Travel Tip – Don’t forget to wipe.

Travel Tip – Don’t forget to wipe.

We have a good friend who is an airline pilot.  One night, while chatting, she revealed that airplanes are not as clean as you’d think. They typically look clean because they get vacuumed, but considering they spend very little time on the ground between flights there rarely is time for a deep, thorough cleaning. All day long, people with colds and other illnesses get on and off the plane.  The flight attendants do pick up trash, tidy the cabin and put the seat belts neatly across the seats, but that’s about it.

This lines up with our experience:  I noticed over the years that whenever we flew somewhere, I’d often be sick a few days later. We figured we’d been around new germs and that  it was par for the course. But then our pilot friend gave us a tip that made so much sense:  bring Clorox Wipes on the plane with you.

Now when we board, we quickly grab a wipe and clean the arms of our seats, the seatbelt, the seat belt buckle (being sure to get under that flap), the tray tables and those little things that swing around to hold them in place.  Basically, we give a quick once-over to anything near our seats that we might touch.  People look at us strangely, and we have to work hard to keep our fannies out of the aisle while others board, but I stopped getting sick after flying.

So you know what?  We started bringing wipes to hotels because we’d heard that hotels can also be places for germs.

Photo by Ann Teget for postcardjar.com

Now when we check in to a hotel room, we take about three minutes to grab a wipe and clean things like the remote control (which half the time is sticky, anyway), light switches, and the phone.  Basically, we try to think of the things housekeeping wouldn’t normally clean but probably get a lot of dirty finger traffic.

Speaking of dirty finger (and other parts) traffic — we recently spent five hours at Union Station in Kansas City while waiting to board an Amtrak train late at night. Before resting our heads on a bench in the Great Hall, I took our Clorox wipes to the seats, which had already been cleaned by the night cleaning crew. Here’s what I got.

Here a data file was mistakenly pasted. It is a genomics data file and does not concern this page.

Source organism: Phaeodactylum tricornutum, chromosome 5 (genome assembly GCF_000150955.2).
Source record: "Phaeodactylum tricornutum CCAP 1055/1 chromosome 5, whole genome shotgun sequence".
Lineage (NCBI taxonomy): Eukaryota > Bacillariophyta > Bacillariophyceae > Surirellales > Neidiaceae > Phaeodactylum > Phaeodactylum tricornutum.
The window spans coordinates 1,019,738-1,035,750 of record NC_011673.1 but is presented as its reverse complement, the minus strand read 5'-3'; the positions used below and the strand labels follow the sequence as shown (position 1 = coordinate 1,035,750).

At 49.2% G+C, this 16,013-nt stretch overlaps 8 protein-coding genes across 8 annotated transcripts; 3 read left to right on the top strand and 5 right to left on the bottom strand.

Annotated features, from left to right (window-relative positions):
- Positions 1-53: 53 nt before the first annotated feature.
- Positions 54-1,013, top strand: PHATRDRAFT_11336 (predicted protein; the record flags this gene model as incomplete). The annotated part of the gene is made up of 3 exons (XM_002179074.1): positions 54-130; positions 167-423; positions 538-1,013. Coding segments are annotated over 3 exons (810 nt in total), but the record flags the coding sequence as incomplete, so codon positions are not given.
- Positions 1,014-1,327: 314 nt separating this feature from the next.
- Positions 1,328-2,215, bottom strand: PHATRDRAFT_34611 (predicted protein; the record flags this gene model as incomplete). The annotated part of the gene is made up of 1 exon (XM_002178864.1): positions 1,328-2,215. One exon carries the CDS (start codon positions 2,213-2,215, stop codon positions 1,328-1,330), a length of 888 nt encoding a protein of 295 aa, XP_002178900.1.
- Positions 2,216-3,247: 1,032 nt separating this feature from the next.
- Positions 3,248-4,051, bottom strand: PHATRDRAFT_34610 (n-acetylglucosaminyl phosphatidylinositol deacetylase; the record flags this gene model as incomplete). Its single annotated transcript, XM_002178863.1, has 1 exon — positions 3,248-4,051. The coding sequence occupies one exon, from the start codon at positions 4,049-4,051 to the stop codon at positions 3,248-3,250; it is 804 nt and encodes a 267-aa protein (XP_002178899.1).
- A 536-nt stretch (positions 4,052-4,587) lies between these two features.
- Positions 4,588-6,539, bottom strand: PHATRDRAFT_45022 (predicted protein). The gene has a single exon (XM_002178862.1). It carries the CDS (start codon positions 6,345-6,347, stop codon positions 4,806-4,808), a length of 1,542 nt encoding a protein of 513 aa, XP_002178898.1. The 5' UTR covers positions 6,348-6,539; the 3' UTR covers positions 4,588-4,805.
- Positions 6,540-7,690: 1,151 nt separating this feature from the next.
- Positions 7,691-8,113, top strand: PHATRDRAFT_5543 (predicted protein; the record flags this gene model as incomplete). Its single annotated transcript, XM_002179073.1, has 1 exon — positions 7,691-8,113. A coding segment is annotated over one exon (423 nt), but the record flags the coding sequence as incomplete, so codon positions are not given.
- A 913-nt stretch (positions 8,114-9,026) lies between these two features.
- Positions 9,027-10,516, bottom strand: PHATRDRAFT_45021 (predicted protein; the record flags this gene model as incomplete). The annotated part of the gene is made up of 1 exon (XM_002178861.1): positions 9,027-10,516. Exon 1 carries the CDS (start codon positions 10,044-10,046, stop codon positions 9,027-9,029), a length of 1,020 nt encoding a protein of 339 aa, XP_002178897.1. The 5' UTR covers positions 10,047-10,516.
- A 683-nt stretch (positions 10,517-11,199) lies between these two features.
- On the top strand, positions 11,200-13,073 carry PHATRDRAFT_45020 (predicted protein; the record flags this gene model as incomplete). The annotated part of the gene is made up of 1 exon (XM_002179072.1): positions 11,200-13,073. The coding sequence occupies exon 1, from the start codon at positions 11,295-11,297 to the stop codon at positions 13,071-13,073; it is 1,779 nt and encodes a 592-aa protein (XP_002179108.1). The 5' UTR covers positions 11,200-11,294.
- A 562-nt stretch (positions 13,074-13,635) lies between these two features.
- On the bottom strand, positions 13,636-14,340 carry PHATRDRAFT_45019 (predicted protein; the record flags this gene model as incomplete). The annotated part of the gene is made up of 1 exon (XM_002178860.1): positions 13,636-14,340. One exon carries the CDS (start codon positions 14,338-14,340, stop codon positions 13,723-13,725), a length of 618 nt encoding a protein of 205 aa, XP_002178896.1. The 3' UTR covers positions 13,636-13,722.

postcardjar.com

postcardjar.com

Moral of the story, if you don’t have time to have bronchitis (‘aint nobody got time for that!), then bring along a travel pack of Clorox Wipes or some other brand of disinfectant, and be well even after you get home.  Given the fact that Ann is taking medication that suppresses her immune system, this is one tip we follow each and every trip.

How do you stay healthy when you travel? Let us know in the comment section. We’d love to hear from you.

Travel Tip #2 – Put all of your cords in one see-through bag.

Travel Tip #2 – Put all of your cords in one see-through bag.

I nearly did not make it to our honeymoon. Seriously. Just minutes before (or maybe even several after) we were supposed to leave for the airport for a week-long honeymoon in paradise, I couldn’t find my camera’s charging cord. Not only was the camera cord lost, but I was losing my mind.  I raced through the house like a crazy woman, searching every nook and cranny for that darn cord. I darted from room to room with tears welling up in my eyes at the thought of seeing Costa Rica for the first time without my camera. I emptied nearly every drawer in the house and searched every bag as my husband stood helpless in the living room, wondering if he was ever going to get his new bride in the car and on the plane.

Eventually, I found the cord,  threw it in my backpack, calmed down, and we enjoyed an amazing week in the land of pura vida. And I have the pictures to prove it. See how relaxed I look?

Calm and relaxed at Tabacon Hot Springs in Costa Rica. (Photo by Steve Teget for postcard jar.com)

Calm and relaxed at Tabacon Hot Springs in Costa Rica. (Photo by Steve Teget for postcard jar.com)

So happy I had a charged camera to capture the beautiful flowers in Costa Rica. (Photo by Ann Teget for postcard jar.com)

So happy I had a charged camera to capture the beautiful flowers in Costa Rica. (Photo by Ann Teget for postcard jar.com)

Steve had a glorious day of relaxation at Manuel Antonio Beach in Costa Rica. (Photo by Ann Teget for postcard jar.com)

Steve had a glorious day of relaxation at Manuel Antonio Beach in Costa Rica. (Photo by Ann Teget for postcard jar.com)

When we got home, I realized I had issues. With cords. I never put them in the same place. They were typically tangled. And, I was always scrambling at the last minute before a trip to find every connection I’d need. It drove my husband nuts and I had to find a solution.

So I did. To best organize all of the cords I need for a trip, I keep them all in one place — an inexpensive, clear, plastic bag I found at our local Wal-Mart for a couple bucks. I neatly fold each cord and secure it with a hair band that is soft and easy to remove. In addition, I’ve purchased duplicates of almost all of my cords, so that I have one set that I use around the house, and one set that is ready to go in my carry-on bag whenever we leave for a trip.

I make sure I have extra batteries, ear buds, phone chargers, camera cords, and USB adapters and can I just say that preparing to get out the door is SO MUCH EASIER. Just ask my husband.  (Note from Steve:  It is so much better now.  So much.)

How do you manage all of the electronics and cords you need for a trip? Leave us a comment below, we’d love to hear from you.